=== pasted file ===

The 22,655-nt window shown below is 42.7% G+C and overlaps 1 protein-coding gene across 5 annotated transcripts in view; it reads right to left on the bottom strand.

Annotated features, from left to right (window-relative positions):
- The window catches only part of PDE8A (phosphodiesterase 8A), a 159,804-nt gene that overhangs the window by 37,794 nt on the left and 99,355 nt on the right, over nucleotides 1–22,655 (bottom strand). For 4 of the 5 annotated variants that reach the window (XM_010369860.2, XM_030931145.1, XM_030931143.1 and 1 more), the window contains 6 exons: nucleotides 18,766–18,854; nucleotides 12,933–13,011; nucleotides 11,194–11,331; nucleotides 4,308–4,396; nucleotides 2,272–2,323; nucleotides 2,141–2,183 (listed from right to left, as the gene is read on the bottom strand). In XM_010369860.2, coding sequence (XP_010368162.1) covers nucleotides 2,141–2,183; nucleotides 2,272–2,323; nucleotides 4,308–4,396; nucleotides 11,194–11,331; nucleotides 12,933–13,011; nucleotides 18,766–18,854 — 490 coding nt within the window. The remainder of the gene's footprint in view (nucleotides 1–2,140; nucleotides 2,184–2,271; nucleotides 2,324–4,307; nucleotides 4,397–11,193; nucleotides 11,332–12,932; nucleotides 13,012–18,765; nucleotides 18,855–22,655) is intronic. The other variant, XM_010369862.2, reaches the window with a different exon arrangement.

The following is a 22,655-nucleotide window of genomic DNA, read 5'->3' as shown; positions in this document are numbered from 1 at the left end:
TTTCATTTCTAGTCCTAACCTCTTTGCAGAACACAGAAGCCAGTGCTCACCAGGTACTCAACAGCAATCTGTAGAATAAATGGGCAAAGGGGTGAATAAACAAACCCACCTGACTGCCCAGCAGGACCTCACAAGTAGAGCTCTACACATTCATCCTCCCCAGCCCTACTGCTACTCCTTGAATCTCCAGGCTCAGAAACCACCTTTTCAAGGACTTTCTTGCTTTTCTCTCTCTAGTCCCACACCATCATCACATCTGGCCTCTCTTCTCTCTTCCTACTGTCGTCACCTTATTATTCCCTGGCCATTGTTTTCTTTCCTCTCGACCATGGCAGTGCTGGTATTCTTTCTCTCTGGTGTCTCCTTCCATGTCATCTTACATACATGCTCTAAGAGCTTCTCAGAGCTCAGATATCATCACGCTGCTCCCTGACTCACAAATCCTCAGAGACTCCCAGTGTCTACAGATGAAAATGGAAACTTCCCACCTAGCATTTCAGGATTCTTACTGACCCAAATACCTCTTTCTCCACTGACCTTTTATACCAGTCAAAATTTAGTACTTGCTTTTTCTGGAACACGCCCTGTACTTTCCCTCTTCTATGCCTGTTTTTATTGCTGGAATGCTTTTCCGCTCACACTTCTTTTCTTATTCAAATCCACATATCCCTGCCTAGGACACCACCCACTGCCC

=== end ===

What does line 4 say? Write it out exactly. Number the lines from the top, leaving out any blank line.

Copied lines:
The following is a 22,655-nucleotide window of genomic DNA, read 5'->3' as shown; positions in this document are numbered from 1 at the left end: